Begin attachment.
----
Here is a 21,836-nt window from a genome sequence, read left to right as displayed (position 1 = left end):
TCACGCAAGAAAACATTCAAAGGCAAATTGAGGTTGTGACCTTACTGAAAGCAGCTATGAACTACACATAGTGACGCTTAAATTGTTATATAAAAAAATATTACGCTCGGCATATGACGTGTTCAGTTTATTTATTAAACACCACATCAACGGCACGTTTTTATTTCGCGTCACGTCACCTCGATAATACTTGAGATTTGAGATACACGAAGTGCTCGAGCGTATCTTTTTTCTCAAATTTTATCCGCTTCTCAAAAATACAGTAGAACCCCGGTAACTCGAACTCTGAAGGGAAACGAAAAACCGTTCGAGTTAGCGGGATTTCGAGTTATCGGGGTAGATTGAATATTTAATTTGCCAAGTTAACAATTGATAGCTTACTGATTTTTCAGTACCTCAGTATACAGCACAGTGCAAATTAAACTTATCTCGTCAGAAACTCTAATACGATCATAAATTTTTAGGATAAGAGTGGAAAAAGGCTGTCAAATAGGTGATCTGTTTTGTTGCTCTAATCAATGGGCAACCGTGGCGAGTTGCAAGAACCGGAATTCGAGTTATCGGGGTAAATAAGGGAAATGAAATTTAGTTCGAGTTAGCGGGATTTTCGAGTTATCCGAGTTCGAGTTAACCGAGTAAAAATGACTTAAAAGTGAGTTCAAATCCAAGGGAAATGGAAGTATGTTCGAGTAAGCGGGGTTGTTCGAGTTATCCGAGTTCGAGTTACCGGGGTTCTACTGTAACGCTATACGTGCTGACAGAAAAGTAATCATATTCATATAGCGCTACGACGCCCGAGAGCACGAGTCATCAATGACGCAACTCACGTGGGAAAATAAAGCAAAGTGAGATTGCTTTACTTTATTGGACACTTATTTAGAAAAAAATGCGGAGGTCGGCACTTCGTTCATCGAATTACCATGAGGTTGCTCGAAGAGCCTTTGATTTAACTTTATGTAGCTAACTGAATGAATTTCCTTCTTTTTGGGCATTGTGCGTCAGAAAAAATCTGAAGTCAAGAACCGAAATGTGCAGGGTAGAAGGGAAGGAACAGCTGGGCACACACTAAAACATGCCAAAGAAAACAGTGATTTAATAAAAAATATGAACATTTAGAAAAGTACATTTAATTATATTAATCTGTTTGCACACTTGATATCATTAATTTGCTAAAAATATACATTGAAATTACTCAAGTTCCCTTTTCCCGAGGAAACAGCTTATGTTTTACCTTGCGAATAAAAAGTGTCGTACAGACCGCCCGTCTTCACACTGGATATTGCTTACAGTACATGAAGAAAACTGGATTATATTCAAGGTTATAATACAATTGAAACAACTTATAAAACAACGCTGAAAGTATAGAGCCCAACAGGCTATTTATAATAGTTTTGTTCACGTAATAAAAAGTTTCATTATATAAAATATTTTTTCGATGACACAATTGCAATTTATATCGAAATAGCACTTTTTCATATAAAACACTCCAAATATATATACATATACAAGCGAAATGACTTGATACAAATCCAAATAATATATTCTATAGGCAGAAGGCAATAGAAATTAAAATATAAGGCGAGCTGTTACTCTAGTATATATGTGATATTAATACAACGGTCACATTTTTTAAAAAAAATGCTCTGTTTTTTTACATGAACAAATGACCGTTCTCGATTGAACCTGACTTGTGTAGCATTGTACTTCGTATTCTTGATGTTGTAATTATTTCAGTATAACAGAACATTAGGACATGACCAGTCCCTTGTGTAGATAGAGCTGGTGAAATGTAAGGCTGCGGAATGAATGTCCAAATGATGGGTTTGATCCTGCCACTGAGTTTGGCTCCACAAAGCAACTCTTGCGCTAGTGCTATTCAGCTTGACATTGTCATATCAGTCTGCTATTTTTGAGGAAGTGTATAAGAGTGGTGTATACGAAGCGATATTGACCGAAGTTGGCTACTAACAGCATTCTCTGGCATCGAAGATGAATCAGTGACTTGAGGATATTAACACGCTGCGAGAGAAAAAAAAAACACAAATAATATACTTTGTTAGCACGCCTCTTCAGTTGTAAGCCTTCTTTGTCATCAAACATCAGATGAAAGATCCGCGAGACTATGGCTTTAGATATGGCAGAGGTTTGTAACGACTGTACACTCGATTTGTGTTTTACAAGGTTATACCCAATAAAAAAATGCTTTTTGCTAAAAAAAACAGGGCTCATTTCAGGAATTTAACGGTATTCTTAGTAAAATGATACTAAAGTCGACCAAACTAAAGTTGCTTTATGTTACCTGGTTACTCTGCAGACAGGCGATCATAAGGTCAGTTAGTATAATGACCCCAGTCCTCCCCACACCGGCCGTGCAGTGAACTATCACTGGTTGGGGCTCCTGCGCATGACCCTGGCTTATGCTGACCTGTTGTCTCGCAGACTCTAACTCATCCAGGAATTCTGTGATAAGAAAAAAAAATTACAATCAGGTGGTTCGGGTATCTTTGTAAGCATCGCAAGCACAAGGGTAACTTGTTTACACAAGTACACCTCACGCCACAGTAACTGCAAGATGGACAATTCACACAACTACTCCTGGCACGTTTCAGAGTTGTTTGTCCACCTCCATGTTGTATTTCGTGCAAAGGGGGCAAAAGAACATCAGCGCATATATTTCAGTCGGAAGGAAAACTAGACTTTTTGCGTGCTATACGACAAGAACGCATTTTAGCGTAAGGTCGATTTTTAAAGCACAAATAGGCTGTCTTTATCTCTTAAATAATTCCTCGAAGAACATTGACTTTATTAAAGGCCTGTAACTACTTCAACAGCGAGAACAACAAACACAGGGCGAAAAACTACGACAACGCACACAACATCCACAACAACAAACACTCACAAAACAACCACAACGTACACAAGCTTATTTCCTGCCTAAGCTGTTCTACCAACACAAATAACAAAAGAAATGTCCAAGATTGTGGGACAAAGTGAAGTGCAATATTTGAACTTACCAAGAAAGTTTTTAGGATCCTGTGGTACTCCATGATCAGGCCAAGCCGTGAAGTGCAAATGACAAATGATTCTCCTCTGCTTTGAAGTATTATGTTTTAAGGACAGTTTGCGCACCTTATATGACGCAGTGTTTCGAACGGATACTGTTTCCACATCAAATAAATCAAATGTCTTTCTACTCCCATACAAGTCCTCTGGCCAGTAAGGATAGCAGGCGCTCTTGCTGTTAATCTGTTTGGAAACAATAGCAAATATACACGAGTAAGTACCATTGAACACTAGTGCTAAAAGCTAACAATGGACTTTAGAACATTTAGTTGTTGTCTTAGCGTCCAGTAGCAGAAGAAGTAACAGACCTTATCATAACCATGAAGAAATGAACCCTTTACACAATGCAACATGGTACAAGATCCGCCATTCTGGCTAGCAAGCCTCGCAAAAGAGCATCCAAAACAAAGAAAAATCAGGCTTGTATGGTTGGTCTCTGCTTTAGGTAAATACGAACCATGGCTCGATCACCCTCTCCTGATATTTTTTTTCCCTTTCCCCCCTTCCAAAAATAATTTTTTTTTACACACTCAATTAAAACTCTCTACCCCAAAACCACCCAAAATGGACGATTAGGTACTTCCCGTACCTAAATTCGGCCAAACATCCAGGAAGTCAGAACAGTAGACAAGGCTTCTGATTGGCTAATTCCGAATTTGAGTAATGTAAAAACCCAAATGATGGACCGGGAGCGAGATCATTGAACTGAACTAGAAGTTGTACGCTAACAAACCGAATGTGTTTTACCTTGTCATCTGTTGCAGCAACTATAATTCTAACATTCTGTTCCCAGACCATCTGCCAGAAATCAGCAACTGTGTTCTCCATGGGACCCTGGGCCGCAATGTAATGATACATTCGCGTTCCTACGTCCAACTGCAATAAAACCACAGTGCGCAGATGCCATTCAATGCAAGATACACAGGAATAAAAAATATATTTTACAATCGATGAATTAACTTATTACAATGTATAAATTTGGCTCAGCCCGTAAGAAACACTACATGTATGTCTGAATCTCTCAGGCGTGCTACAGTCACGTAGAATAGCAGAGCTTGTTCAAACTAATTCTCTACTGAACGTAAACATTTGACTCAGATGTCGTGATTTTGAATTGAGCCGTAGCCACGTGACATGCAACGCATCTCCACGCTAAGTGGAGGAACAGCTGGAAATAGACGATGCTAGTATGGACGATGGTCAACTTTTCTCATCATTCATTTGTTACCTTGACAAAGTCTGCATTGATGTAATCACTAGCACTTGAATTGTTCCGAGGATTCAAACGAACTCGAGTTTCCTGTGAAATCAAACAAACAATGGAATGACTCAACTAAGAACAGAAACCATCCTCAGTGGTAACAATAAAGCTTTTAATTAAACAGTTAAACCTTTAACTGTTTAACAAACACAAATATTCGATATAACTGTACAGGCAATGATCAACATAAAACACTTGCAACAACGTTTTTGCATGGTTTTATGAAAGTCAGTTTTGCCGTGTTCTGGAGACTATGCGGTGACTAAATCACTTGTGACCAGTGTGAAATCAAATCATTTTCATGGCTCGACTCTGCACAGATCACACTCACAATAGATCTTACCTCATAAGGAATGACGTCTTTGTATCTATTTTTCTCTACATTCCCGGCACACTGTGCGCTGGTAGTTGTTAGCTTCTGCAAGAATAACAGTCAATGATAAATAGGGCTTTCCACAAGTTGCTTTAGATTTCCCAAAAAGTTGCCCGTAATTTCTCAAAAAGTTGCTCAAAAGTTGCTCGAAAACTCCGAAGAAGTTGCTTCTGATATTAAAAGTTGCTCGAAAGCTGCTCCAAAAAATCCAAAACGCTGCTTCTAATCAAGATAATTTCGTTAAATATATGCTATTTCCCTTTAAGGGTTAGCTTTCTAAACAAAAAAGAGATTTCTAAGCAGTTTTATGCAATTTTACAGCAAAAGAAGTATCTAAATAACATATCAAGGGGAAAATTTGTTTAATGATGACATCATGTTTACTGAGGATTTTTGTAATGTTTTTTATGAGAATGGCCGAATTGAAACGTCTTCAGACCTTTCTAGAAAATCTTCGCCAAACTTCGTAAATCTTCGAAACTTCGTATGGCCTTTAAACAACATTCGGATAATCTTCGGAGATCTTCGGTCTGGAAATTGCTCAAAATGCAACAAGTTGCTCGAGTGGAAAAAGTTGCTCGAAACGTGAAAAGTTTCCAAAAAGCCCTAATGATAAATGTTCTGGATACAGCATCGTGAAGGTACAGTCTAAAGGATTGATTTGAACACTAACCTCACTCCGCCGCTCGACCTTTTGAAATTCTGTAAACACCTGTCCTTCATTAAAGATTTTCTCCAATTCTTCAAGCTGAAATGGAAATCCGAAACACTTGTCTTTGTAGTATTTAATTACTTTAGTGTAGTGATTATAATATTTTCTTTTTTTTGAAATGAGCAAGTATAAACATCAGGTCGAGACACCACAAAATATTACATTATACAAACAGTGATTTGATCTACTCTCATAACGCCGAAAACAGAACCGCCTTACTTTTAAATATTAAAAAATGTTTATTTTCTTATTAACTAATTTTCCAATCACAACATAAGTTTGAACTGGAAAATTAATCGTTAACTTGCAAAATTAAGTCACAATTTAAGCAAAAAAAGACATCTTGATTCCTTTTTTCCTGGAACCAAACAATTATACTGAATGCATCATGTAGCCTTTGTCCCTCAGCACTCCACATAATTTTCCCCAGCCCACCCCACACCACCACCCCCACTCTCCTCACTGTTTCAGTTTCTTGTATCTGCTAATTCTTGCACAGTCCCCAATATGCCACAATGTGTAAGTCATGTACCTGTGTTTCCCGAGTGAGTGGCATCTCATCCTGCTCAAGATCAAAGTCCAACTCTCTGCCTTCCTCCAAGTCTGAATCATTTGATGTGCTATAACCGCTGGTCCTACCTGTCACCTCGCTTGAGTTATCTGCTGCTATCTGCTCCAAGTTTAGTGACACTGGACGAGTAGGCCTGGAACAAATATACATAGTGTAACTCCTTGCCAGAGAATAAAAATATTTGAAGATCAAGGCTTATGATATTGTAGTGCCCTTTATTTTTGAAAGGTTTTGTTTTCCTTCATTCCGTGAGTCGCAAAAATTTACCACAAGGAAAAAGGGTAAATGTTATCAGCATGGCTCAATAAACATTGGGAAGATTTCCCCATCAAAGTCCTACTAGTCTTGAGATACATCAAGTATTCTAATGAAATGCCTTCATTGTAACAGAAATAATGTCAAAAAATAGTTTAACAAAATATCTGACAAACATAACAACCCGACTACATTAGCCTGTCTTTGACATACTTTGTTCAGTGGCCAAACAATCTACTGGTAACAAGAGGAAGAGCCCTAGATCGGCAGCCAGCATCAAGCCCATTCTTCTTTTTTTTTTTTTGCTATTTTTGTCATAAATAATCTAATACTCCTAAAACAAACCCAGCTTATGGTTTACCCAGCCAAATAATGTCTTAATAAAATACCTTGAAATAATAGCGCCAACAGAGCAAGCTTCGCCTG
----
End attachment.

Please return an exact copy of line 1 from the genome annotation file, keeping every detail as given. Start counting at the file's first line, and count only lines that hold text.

Here is a 21,836-nt window from a genome sequence, read left to right as displayed (position 1 = left end):